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Friday, October 5, 2007

The Best Possible Ranking (BPR) Explanation

All rankings in college football are subjective, so there is no right or wrong answer, but some systems are more right than others. The Best Possible Ranking (BPR) is, quite simply, the most right possible.

Why? The BPR ranks teams only on wins and losses and the difficulty of their schedule, but does so with minimal data loss. It achieves this through a two step process. First, teams are power-rated using wins and losses, margin of victory (MOV), total yards, turnovers, yards per play, etc. Second, power-ratings are used to evaluate a team's schedule and estimate the difficulty of achieving a team's win/loss record given that schedule. Consequently, each team is ranked exclusively on its wins and losses - that is, of course, the point of sport - but we can better assess the value of those wins. Unlike other non-MOV systems - I use all available data.

The first step in the BPR is important, but not unique. There are literally hundreds of systems for statistically rating teams. The key to the BPR is in the second step. It is motivated by this concept - if team B were to play team A's schedule, what is the probability that B would win more games, the same number of games or fewer games than A.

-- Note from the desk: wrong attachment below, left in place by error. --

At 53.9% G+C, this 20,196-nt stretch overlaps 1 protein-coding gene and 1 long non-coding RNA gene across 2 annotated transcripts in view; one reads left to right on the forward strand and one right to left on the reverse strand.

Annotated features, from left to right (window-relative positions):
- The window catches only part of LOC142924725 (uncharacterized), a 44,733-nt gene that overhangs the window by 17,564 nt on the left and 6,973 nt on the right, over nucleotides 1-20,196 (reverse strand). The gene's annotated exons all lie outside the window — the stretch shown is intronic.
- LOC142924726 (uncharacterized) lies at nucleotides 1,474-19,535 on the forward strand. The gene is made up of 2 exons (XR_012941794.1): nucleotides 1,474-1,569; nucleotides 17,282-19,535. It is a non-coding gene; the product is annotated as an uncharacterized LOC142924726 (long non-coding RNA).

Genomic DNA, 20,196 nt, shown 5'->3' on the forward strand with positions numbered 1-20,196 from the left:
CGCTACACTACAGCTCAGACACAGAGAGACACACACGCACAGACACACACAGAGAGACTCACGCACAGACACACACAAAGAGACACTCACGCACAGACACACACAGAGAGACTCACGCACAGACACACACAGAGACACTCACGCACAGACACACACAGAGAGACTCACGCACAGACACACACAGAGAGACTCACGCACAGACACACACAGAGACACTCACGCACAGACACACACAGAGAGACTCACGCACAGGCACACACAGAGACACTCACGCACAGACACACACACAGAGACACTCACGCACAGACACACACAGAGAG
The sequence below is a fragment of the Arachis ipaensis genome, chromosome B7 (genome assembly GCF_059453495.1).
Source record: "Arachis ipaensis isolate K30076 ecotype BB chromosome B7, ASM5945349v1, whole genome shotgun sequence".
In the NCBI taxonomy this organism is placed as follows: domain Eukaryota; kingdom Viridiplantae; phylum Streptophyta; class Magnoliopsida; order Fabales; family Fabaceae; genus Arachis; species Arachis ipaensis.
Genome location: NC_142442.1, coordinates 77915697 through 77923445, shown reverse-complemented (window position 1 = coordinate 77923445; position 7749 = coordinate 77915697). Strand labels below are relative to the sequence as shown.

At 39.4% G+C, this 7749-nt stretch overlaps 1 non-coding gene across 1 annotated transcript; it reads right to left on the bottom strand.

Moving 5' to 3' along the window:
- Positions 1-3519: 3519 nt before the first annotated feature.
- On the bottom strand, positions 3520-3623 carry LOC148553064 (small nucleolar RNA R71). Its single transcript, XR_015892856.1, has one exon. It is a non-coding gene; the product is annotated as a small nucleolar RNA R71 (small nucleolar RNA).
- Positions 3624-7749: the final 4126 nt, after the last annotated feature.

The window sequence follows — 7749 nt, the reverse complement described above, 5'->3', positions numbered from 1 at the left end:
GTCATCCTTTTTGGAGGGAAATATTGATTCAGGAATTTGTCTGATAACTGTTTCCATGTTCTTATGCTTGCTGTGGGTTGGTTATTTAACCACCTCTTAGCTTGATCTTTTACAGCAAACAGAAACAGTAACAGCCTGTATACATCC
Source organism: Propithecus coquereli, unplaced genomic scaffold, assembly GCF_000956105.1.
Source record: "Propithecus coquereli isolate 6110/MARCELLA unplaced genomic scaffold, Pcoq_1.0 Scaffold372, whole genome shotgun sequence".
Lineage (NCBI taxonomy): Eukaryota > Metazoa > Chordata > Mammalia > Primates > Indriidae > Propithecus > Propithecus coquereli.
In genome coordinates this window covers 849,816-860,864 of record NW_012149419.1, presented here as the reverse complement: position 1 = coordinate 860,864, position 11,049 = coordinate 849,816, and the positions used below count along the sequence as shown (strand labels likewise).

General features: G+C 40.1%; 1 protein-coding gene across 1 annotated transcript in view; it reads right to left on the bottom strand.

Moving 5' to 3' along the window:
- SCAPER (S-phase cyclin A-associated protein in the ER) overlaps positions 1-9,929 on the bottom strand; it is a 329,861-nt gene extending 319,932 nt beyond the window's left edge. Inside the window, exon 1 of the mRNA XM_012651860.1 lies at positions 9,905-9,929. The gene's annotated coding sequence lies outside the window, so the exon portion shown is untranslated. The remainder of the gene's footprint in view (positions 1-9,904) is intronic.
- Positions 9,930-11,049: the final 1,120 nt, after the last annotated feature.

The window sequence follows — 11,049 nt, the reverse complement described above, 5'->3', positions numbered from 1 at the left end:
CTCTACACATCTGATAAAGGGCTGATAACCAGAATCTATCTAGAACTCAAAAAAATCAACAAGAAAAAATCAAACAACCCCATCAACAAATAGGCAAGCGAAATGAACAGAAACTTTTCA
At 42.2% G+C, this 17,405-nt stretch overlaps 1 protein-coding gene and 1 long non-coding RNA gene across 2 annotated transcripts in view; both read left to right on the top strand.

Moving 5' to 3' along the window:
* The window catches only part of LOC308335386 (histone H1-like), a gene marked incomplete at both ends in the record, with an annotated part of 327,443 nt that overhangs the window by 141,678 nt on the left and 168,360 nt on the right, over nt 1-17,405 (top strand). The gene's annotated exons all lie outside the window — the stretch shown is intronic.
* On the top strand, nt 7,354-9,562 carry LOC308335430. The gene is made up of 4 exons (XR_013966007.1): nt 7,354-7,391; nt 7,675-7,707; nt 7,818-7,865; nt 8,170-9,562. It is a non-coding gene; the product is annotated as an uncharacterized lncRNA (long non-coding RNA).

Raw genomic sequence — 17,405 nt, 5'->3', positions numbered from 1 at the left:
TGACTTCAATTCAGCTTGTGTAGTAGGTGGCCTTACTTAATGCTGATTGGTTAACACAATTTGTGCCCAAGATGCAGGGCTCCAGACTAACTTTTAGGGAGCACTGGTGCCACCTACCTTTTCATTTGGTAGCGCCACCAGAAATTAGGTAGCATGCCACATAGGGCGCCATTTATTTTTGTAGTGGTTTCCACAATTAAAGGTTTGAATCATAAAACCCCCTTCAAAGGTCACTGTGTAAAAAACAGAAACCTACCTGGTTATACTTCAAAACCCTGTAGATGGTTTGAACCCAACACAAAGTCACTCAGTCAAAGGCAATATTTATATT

In the chart above, each line represents a max win frontier. Moving up the y-axis is the probability that the event will occur and across the bottom is the probability that a team will win each game on the schedule (for the sake of this example, we are assuming that the schedule is made up of 12 identical opponents). As we move to the right, the wins come easier, and as we move up the event is more likely. The "event" is the team winning that many games or more. Consequently, lines curve up as we slide to the right - the probability of winning at least that many games increases as the games get easier.

If we were to draw a line horizontally across the chart, any intersecting point would represent an equally likely event. This fact allows us to make some interesting comparisons. For example, as highlighted, it is equally difficult to go undefeated against a schedule of teams you would normally beat 90% of the time (favored by around17.4 points, see chart at bottom) as it is to win at least 11 games against a schedule of teams you would beat 80% of the time (favored by around 11.3). Likewise, it is equally likely that a team will win 1 or more of 12 games against teams it has a 15% chance of beating and that a team will win 4 or more of 12 games against teams it has a 45% chance of beating.

What does this mean? If we have a reliable system for generating power ratings (power ratings are an objective fact, though impossibly difficult to actually measure), and we reduce a team's accomplishments to its wins and losses given the strength of its schedule, we can mathematically, and objectively, deduce national rankings.

It is, quite simply, the Best Possible Ranking.

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